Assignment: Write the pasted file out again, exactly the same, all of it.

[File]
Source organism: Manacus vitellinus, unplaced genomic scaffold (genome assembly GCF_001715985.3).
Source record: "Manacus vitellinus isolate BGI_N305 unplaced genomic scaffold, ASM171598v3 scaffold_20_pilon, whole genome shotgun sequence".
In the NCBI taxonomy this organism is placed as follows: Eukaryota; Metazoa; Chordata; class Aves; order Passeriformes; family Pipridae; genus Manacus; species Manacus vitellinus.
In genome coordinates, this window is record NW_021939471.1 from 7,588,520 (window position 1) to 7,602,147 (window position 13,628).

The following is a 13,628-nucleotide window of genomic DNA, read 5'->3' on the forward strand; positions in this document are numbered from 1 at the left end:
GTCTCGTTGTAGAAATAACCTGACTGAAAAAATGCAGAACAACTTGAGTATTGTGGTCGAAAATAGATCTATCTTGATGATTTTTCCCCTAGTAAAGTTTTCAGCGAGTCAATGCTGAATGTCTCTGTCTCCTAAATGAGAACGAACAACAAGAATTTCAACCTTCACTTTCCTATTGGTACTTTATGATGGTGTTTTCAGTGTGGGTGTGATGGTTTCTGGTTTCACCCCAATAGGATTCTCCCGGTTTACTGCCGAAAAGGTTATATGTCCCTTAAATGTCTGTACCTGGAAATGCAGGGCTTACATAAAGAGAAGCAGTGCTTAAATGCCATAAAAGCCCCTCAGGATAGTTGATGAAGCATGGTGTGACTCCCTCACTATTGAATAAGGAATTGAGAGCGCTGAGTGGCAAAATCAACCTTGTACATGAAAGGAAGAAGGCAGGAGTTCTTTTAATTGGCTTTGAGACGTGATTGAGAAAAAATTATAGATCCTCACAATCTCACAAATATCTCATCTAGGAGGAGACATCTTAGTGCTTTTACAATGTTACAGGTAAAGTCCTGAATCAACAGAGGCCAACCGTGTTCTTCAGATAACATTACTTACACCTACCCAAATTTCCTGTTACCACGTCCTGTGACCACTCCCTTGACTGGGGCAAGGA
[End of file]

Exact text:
Source organism: Manacus vitellinus, unplaced genomic scaffold (genome assembly GCF_001715985.3).
Source record: "Manacus vitellinus isolate BGI_N305 unplaced genomic scaffold, ASM171598v3 scaffold_20_pilon, whole genome shotgun sequence".
In the NCBI taxonomy this organism is placed as follows: Eukaryota; Metazoa; Chordata; class Aves; order Passeriformes; family Pipridae; genus Manacus; species Manacus vitellinus.
In genome coordinates, this window is record NW_021939471.1 from 7,588,520 (window position 1) to 7,602,147 (window position 13,628).

The following is a 13,628-nucleotide window of genomic DNA, read 5'->3' on the forward strand; positions in this document are numbered from 1 at the left end:
GTCTCGTTGTAGAAATAACCTGACTGAAAAAATGCAGAACAACTTGAGTATTGTGGTCGAAAATAGATCTATCTTGATGATTTTTCCCCTAGTAAAGTTTTCAGCGAGTCAATGCTGAATGTCTCTGTCTCCTAAATGAGAACGAACAACAAGAATTTCAACCTTCACTTTCCTATTGGTACTTTATGATGGTGTTTTCAGTGTGGGTGTGATGGTTTCTGGTTTCACCCCAATAGGATTCTCCCGGTTTACTGCCGAAAAGGTTATATGTCCCTTAAATGTCTGTACCTGGAAATGCAGGGCTTACATAAAGAGAAGCAGTGCTTAAATGCCATAAAAGCCCCTCAGGATAGTTGATGAAGCATGGTGTGACTCCCTCACTATTGAATAAGGAATTGAGAGCGCTGAGTGGCAAAATCAACCTTGTACATGAAAGGAAGAAGGCAGGAGTTCTTTTAATTGGCTTTGAGACGTGATTGAGAAAAAATTATAGATCCTCACAATCTCACAAATATCTCATCTAGGAGGAGACATCTTAGTGCTTTTACAATGTTACAGGTAAAGTCCTGAATCAACAGAGGCCAACCGTGTTCTTCAGATAACATTACTTACACCTACCCAAATTTCCTGTTACCACGTCCTGTGACCACTCCCTTGACTGGGGCAAGGA